content by

Chris Isaac

Why So Much Backlash? Ready Player One is Basically Twilight for Nerds

In 2005, as many of you will recall, one writer’s wildly popular story created a gigantic cultural rift, even while many readers strongly identified with its teenaged protagonist. Stephenie Meyer’s Twilight had appeared on bookshelves everywhere and quickly gained mainstream attention for its depictions of fraught romantic relationships, and especially for turning horror icons like vampires and werewolves into romantic objects. The story strongly resonated with its target female demographic, and three sequels and a series of film adaptations followed, but this success nagged at people who took umbrage at the allegedly mediocre writing, overwrought love story, and sparkly monsters. Even while people endlessly mocked the divide between fans of Team Jacob and Team Edward, the true battleground was located between people who loved Twilight and those who had contempt for what many perceived as blatant indulgence in a cocktail of melodramatic romantic clichés.

Which brings us to 2011, where two more stories that struck an intense chord with readers’ fantasies—allowing many to picture themselves in the lead roles—hit our collective radar: E.L. James’ Fifty Shades of Grey, and Ernest Cline’s Ready Player One. The former has been lambasted as literal pornography, while the latter is frequently labeled “nostalgia porn.” And yet they are also two of the most popular and widely-known books to come out in recent years, and both have strong fan bases despite all the criticism. That’s not so surprising when it comes to Fifty Shades, since the story started out as fan fiction based on Twilight—some cross-over between the fans and critics of Meyer’s books and those following James’ work is to be expected. But why Ready Player One? What did Cline do to get caught up in this very familiar looking crossfire between haters and rabid fans?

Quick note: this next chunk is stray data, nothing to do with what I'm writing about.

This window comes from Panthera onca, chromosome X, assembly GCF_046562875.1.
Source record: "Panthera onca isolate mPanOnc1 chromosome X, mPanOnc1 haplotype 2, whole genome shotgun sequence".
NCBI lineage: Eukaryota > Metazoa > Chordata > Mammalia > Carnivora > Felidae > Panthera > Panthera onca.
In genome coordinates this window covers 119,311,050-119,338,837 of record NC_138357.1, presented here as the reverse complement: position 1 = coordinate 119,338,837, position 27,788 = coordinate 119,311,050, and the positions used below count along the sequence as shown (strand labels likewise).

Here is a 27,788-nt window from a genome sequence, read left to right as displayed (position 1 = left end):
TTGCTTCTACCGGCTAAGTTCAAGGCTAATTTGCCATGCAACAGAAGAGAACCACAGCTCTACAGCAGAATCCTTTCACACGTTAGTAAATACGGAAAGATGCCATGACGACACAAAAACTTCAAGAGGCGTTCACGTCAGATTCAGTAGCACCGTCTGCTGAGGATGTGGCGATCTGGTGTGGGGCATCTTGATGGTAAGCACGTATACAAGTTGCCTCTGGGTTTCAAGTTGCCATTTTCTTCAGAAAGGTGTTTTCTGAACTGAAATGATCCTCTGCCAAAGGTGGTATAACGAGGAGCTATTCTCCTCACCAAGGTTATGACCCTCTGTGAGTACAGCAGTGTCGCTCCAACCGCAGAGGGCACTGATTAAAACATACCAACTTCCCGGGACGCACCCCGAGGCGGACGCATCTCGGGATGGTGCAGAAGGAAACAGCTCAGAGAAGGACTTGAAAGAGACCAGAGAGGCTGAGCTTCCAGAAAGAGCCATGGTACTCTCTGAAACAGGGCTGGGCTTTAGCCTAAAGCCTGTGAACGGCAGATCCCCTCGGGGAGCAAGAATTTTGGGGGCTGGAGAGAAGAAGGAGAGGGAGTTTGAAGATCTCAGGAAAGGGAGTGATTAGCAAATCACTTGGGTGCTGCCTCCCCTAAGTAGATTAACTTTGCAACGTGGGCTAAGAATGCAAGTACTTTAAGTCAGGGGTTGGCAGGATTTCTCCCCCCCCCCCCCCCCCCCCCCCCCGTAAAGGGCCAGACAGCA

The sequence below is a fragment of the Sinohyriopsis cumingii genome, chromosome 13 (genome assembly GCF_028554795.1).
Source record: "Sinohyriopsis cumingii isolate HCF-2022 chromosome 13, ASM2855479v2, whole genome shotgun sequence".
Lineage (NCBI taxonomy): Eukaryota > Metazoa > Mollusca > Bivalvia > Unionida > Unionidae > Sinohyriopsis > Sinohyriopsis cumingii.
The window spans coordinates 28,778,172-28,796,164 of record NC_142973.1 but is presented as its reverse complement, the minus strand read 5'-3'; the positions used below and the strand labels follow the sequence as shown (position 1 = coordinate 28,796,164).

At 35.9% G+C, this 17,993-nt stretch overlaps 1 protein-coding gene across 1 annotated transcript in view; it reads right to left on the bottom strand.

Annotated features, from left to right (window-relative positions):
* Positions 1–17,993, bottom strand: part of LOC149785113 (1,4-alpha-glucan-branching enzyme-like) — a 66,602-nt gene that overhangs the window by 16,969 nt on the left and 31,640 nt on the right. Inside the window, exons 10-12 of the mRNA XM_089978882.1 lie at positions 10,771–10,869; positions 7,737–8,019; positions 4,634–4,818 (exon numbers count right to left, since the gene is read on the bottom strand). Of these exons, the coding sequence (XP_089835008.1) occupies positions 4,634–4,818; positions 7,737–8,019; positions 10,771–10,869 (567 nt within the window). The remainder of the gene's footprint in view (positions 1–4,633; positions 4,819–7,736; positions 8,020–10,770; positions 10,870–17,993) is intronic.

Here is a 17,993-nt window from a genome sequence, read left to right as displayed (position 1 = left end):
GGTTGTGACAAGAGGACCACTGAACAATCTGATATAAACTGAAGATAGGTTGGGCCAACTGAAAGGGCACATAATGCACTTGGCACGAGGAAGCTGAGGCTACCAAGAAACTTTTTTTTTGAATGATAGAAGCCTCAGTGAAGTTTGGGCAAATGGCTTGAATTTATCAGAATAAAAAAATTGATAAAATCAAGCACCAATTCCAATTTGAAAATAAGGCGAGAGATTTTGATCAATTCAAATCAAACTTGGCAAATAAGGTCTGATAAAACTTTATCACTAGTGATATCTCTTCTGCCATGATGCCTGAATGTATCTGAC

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Stop Pushing For Comic Book Movies To Win Best Picture

Seeing a picture from the Wonder Woman movie underneath a title implying that comic book movies haven’t been good enough to be the best movie of the year might make you feel annoyed and dismissive. So it’s probably best if I preface my point by clarifying what this article is not. This isn’t a criticism of the entertainment value of comic book movies, since this year alone has put out some very enjoyable and successful superhero films that have earned tons of money. This also isn’t anything against the Wonder Woman movie in particular, as I enjoyed it, and was very happy to see such an iconic character overcome the cynicism about whether or not female protagonists hurt marketability. What this article is about is the significance of the Best Picture award.

The name sounds so self-explanatory: an award that should go to whatever movie was the best of the year. But the word “best” is also open to interpretation. Is your idea of the best movie the one that was the most fun to watch? The one that was the most thought-provoking? The one with the most original concepts? Ideally a movie would have all of those qualities, but frequently the nominees are each strong in one way or the other, and we’re all left with our own preferences on which quality deserves the highest praise.

[Fans of comic book movies have already found two new candidates for Best Picture: Logan and Wonder Woman.]

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